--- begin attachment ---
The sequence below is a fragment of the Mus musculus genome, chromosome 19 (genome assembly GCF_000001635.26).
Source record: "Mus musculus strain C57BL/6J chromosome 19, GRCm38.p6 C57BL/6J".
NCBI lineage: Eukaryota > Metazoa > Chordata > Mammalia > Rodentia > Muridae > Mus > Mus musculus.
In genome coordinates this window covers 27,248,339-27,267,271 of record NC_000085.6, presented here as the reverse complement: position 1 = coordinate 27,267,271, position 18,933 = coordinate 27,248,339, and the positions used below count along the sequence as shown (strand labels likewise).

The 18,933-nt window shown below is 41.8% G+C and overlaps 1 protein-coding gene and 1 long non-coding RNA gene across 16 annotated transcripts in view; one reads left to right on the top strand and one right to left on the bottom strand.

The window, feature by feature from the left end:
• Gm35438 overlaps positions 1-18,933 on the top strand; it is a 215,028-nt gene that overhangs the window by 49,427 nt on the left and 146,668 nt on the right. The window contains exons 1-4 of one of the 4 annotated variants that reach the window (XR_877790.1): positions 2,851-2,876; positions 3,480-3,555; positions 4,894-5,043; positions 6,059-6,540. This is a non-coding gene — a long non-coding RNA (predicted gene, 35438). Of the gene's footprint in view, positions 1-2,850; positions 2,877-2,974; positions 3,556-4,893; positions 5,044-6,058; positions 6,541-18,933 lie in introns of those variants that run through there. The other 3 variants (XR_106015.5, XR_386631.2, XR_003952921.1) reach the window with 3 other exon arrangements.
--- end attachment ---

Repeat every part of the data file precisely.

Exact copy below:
The sequence below is a fragment of the Mus musculus genome, chromosome 19 (genome assembly GCF_000001635.26).
Source record: "Mus musculus strain C57BL/6J chromosome 19, GRCm38.p6 C57BL/6J".
NCBI lineage: Eukaryota > Metazoa > Chordata > Mammalia > Rodentia > Muridae > Mus > Mus musculus.
In genome coordinates this window covers 27,248,339-27,267,271 of record NC_000085.6, presented here as the reverse complement: position 1 = coordinate 27,267,271, position 18,933 = coordinate 27,248,339, and the positions used below count along the sequence as shown (strand labels likewise).

The 18,933-nt window shown below is 41.8% G+C and overlaps 1 protein-coding gene and 1 long non-coding RNA gene across 16 annotated transcripts in view; one reads left to right on the top strand and one right to left on the bottom strand.

The window, feature by feature from the left end:
• Gm35438 overlaps positions 1-18,933 on the top strand; it is a 215,028-nt gene that overhangs the window by 49,427 nt on the left and 146,668 nt on the right. The window contains exons 1-4 of one of the 4 annotated variants that reach the window (XR_877790.1): positions 2,851-2,876; positions 3,480-3,555; positions 4,894-5,043; positions 6,059-6,540. This is a non-coding gene — a long non-coding RNA (predicted gene, 35438). Of the gene's footprint in view, positions 1-2,850; positions 2,877-2,974; positions 3,556-4,893; positions 5,044-6,058; positions 6,541-18,933 lie in introns of those variants that run through there. The other 3 variants (XR_106015.5, XR_386631.2, XR_003952921.1) reach the window with 3 other exon arrangements.